> > with LOCK & pauseCB I've achieved thread safety without the file
> > knowing anything about the system api,
> You have indeed not done that. You have instead written the word "lock"
> enough times to give someone skim-reading the file false confidence that
> this stuff will actually work in a multi-threaded context, only to then
> fail under high load for inexplicable reasons.

Well then they should be looking at the comments too, anyways I did
after all decide to change that to just having the code directly in
file, I'm already using dlopen etc in the file, what's one more,
additionally my thread.h file includes pthreads causing the same
library to link to pthreads anyways so I might as well just include it
and directly fill the functions I need

> I keep seeing this behavior from programmers that ought to know better.
> You see, an exclusive lock consists of two parts: The mutual exclusion
> and the sleep. And yes, spinlocks skip the second part, but my point is:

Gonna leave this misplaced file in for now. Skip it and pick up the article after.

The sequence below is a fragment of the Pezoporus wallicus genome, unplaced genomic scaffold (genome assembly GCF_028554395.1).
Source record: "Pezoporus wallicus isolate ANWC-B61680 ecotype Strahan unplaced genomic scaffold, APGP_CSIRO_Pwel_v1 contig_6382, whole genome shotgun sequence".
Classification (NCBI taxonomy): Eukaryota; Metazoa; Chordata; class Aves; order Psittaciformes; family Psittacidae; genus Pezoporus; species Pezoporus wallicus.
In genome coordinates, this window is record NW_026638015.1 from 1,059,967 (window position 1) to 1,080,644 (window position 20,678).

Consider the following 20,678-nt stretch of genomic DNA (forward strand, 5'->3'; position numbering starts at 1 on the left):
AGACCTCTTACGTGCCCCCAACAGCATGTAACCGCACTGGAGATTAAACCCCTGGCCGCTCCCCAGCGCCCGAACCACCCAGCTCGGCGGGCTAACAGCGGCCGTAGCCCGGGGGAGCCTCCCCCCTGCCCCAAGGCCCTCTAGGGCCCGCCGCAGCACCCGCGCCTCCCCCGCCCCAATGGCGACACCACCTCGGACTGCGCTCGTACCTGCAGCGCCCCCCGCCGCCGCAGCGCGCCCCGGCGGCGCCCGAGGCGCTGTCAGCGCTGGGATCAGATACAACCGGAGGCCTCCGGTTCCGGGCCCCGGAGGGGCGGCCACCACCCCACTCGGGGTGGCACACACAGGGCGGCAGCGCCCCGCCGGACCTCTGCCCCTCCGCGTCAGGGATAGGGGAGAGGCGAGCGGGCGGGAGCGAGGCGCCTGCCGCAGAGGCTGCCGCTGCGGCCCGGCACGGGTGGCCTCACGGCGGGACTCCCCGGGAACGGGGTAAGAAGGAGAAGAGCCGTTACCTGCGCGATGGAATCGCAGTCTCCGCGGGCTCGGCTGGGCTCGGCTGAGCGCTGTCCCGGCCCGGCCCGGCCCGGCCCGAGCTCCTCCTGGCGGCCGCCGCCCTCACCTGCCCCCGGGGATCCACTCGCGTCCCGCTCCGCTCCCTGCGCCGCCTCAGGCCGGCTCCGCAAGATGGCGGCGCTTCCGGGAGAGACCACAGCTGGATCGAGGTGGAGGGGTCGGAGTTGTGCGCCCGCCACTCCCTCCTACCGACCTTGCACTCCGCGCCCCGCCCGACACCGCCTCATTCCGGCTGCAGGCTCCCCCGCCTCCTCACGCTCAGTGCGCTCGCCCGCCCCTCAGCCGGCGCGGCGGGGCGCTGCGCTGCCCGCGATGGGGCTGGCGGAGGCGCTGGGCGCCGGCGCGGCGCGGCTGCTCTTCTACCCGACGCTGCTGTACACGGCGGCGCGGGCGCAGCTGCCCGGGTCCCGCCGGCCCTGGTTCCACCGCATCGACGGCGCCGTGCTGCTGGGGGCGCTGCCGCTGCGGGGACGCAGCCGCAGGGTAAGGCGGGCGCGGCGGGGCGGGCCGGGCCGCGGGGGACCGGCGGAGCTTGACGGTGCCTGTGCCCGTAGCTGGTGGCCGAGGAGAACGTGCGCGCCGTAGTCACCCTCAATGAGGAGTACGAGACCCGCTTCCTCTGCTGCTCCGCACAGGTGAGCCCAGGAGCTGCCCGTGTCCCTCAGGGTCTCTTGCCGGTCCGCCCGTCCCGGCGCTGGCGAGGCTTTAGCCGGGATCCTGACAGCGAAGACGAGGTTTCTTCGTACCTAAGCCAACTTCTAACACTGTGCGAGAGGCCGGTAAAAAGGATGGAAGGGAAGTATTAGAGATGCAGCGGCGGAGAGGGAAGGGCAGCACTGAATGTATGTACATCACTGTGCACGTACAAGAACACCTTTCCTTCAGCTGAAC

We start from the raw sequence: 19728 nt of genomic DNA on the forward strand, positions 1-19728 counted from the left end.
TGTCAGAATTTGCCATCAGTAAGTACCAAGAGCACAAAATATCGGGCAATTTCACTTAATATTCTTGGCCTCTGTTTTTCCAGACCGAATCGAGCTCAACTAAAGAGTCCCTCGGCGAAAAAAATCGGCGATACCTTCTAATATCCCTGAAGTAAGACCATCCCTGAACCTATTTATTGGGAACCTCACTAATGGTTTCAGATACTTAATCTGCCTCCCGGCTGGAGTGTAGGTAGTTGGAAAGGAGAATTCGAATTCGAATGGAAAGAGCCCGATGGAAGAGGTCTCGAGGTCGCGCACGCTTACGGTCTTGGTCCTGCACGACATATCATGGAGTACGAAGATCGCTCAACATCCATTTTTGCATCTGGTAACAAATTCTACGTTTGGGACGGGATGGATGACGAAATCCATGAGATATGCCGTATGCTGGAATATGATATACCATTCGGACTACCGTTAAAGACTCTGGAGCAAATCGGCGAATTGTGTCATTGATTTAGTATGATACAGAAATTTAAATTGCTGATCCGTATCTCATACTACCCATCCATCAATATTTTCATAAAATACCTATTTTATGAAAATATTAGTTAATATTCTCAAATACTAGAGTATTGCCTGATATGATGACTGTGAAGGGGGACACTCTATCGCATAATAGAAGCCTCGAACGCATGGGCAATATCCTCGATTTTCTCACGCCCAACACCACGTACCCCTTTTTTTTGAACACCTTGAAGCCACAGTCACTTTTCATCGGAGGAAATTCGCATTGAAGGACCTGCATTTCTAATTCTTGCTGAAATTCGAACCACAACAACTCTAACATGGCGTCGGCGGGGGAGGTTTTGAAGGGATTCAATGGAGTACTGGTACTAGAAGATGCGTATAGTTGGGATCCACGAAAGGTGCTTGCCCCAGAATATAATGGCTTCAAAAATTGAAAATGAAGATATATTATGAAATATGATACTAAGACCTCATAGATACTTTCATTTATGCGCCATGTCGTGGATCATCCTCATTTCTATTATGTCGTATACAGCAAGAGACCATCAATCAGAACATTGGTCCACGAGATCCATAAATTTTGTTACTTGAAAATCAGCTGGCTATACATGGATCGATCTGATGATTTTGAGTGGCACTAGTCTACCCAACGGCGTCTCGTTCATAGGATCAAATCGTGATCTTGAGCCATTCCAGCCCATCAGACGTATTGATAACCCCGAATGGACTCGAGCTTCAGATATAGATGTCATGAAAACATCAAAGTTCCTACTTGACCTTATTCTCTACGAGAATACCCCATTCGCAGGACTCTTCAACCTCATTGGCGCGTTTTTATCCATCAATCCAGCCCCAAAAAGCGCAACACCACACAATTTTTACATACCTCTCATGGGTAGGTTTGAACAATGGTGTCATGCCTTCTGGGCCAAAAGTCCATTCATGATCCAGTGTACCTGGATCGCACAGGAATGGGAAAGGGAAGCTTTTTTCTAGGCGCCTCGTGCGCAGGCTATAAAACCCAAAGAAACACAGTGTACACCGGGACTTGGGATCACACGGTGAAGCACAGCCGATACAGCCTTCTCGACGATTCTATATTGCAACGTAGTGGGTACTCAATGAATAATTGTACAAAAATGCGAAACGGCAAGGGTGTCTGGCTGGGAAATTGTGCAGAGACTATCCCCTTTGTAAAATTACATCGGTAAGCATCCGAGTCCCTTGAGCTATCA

> The mutual exclusion is actually the easy part, and any hack with a
> Messiah complex and a CPU manual can do it. The sleep is the hard part,
> if you want to do it right. It needs to be Goldilocks. Too short, and
> you are wasting resources (every time your thread spins in the loop is
> time the CPU could have better spent on other threads), too long and you
> are wasting time.

I see you have no idea what pthread_yield does otherwise you wouldn't
talk outta your ass like that, the whole point of the pause call is to
yield those resources, there's no getting round that part

> Your sleep is definitely too short, and you didn't even get the mutual
> exclusion part right.

You do realise that other threads will get in before that sleep ends
right? there's no way for them to take it if they entered their sleep
before the current one, and as I've stated before I created a
deliberate race scenario to test this on and it worked perfectly, you
REALLY need to start trying code before you talk about it. For
reference this is my test code:

LOCK tsidata = {0};

#ifndef _DEBUG
pthread_mutex_t debug_mutex;

dint TestPseudoMutex( THREAD *thread )
    ucap tid = SeekThreadTid(thread);
    ach name[bitsof(ucap)*2] = {0};